The right to good administration of Article 41 EU Charter corresponds to Article 6(1) ECHR. However, that Article solely discusses civil and criminal proceedings and hence does not specifically cover administrative procedures. Thus, the ECHR remains silent as to the existence and content of the right to good administration. Nevertheless, this has not withheld the European Court of Human Rights (ECtHR) to pass judgments on the right to good administration based on Article 6(1) ECHR. Indeed, the ECtHR held that Article 6(1) ECHR includes the principle of good governance, which encompasses various aspects of the right to good administration as laid down in Article 41 EU Charter (the Moskal ruling). More specifically, the three rights discussed above can all be found in the case law of the ECtHR. Firstly, addressees of an unfavourable decision also have the right to be heard (the Chapman case).Secondly, the ECtHR confirmed the individual’s right to access their file (the McMichael judgment). Thirdly, governments have the duty to state reasons (the Church of Scientology Moscow case). This latter right further requires public administration to mention the legal basis of the decision adopted (the Frizen ruling).
The right to good administration: potential violations
In this new hybrid form of governance, in which private parties are involved in ADM systems carrying out public tasks, certain elements of the right to good administration are evidently at risk. This private involvement may result in only the private party knowing how the algorithms necessary for ADM processes operates, while at the same time leaving administrative authorities in the dark. An example includes the Danish Et Fælles Inddrivelsessystem that collected national and local taxes from 2005 to 2015. Only the private party possessed expertise on the system’s operations. In some cases, the algorithms created by private parties are simply inexplicable. The English Metropolitan Borough of North Tyneside have discontinued the use of the Risk Based Verification systems, which assigned risk rating to each application for housing benefits, as the allocation of the risk rating remained unclear. These two cases illustrate the government’s incapability to observe the duty to state reasons due to them not apprehending the algorithm’s functioning. Supposing public administration would have access to the private algorithms used in their ADM procedures, they may still not be able to explain the reasoning for their issued decision. Indeed, the private company assisting the Dutch municipality of Nissewaard in combatting fraud in social welfare benefits published a document explaining their algorithms. However, even with these explanations, it seems a cumbersome task for a layman – including administrative authorities – to comprehend the algorithmic processes without any expertise. The described problems at the level of Member States may also occur at European level. The European project robusT Risk basEd Screening and alert System for PASSengers and luggage (TRESSPASS), which is still in development, will identify third country nationals at the frontiers of the EU, who are at risk to migrate to the EU using irregular means. These flagged individuals are required to undergo more severe security checks to confirm the legality of their travels. As TRESSPASS is built by amongst others private parties, parallel issues are expected once this ADM system is in operation. Further, private parties may even be unwilling to share the algorithm due to for example trade secrets. Since only private parties may have access to or grasp the algorithms used in ADM operations, governments may not be able to ensure the individual’s right to access their file or to fulfill their duty to state reasons. This dependency on private parties also puts the citizen’s right to be heard in jeopardy. Indeed, the government’s incapability or inability to provide access to one’s file and to state their reasoning for the adopted decision may render the effective exercise of the right to be heard meaningless, since the addressee of an adverse decision remains clueless as to the reasons underlying the public administration’s decision.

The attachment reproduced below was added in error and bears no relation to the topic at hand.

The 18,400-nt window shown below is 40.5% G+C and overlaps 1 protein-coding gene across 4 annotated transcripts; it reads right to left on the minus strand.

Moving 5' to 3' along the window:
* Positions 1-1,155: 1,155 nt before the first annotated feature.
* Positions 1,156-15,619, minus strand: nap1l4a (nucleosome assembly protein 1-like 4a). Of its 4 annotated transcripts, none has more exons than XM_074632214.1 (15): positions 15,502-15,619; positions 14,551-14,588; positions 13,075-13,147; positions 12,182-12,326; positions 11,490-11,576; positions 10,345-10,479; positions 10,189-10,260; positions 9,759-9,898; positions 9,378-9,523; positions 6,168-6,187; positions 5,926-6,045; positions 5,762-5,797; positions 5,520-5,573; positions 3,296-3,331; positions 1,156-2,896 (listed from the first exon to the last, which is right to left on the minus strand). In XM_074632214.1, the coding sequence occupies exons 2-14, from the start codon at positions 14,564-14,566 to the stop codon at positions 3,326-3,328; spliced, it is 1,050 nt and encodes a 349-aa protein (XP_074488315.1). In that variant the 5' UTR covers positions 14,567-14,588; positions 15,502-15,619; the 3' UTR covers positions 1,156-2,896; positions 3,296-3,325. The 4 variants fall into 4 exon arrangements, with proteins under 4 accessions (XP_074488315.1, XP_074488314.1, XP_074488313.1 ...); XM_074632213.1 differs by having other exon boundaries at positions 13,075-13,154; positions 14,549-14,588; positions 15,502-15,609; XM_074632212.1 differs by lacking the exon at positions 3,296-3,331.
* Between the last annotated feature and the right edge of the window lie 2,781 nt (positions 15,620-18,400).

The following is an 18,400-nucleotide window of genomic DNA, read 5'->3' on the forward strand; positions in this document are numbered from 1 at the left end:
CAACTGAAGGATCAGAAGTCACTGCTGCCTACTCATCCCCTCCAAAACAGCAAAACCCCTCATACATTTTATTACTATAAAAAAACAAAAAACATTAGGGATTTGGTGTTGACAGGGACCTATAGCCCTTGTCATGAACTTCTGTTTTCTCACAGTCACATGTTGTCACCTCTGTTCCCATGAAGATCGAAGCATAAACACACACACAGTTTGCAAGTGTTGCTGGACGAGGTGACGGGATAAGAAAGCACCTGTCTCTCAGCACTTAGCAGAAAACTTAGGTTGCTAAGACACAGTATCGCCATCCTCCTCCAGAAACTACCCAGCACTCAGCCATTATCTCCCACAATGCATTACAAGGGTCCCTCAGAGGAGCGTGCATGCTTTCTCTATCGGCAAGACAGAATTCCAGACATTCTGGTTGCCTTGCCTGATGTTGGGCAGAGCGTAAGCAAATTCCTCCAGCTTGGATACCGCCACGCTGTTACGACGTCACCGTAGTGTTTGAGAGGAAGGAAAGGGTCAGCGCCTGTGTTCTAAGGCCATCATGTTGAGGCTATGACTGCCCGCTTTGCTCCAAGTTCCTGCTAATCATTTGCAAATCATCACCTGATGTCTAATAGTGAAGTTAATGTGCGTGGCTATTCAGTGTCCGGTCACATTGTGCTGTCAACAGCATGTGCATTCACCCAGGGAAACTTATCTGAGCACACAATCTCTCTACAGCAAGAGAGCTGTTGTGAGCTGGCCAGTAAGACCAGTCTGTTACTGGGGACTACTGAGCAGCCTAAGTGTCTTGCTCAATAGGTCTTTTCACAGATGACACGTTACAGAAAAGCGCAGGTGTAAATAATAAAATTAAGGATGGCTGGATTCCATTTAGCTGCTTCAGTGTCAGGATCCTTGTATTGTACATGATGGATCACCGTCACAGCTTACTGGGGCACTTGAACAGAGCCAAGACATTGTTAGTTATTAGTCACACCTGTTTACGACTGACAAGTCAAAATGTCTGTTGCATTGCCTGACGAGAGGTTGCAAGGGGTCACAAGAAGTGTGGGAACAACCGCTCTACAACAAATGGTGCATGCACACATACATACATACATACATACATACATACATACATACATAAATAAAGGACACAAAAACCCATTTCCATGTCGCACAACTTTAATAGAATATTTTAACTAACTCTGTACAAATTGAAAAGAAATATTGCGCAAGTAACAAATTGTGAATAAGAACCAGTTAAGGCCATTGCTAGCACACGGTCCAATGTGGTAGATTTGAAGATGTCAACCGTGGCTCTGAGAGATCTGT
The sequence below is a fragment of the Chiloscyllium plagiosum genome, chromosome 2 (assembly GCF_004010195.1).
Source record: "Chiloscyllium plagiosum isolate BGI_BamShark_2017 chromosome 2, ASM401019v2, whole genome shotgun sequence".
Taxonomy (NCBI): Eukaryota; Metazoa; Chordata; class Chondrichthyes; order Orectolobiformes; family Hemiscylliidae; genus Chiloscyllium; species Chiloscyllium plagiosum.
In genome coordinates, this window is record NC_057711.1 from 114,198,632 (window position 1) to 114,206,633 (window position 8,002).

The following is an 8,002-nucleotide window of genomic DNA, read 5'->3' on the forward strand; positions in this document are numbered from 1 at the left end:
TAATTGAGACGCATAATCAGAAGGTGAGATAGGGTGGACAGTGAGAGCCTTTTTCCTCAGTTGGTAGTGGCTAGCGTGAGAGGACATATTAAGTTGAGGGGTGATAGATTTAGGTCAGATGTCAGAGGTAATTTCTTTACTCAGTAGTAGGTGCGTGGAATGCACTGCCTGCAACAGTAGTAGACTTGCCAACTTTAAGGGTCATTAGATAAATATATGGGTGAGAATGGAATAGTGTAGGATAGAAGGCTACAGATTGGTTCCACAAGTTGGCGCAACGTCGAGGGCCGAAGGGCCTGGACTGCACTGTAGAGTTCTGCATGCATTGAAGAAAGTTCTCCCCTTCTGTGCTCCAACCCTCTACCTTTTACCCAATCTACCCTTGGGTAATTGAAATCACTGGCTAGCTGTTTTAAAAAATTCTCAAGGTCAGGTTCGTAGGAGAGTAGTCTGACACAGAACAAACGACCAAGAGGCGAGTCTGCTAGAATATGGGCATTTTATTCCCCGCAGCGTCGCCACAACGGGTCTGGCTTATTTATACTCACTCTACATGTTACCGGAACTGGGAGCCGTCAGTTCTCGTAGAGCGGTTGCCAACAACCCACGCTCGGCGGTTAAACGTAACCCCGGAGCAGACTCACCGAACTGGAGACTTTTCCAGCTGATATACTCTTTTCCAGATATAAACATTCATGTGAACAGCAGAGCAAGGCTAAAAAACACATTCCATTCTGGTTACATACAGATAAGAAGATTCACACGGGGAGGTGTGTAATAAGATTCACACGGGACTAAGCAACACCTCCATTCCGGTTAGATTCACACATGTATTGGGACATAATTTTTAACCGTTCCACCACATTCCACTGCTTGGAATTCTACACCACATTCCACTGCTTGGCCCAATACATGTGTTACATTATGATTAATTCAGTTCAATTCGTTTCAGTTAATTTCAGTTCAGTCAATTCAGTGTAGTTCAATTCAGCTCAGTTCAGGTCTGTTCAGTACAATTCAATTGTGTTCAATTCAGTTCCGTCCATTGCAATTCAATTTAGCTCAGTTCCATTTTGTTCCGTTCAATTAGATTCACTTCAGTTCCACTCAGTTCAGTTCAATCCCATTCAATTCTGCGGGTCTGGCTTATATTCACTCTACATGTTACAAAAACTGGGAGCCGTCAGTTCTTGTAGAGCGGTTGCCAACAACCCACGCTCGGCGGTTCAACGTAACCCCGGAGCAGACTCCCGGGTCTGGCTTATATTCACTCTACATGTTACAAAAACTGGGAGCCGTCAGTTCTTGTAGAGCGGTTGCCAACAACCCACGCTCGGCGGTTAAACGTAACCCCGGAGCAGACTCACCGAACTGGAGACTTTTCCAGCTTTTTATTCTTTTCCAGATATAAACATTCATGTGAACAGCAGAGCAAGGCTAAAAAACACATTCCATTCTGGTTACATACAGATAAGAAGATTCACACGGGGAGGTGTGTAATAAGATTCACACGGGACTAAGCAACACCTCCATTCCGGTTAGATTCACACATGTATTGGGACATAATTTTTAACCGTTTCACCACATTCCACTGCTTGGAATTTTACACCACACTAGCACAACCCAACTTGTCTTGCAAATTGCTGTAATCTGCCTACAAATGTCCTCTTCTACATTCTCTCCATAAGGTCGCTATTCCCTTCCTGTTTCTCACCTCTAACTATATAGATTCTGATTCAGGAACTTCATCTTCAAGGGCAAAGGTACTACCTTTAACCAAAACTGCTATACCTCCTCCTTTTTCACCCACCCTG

The everyday illustrations show that various aspects of the right to good administration under Article 41 EU Charter may be at risk when private parties are involved in ADM systems performing public tasks. Seeing public administration’s dependency on private parties to employ ADM processes, private parties may be the only party comprehending the algorithms needed to build ADM procedures. As a result, under this new form of hybrid governance, administrative authorities may no longer be able to observe the right to access one’s file and the duty to state reasons. Further, this involvement of private parties may lead to the right to be heard being at risk, as this right is conditional upon the right to access to one’s file and the duty to state reasons. The reliance on the private industry is a necessity to enhance and create novel ADM operations, which makes it clear that the time has come to conduct further research on this topic to ensure the right to good administration. An interesting start may be to look into potential violations of already existing ADM systems carrying out public tasks throughout Member States and the EU itself, in which private parties already play a role. A benefit of reviewing potential conflicts with the right to good administration in such processes is that any solutions provided to ensure this right can be directly implemented in these ADM procedures.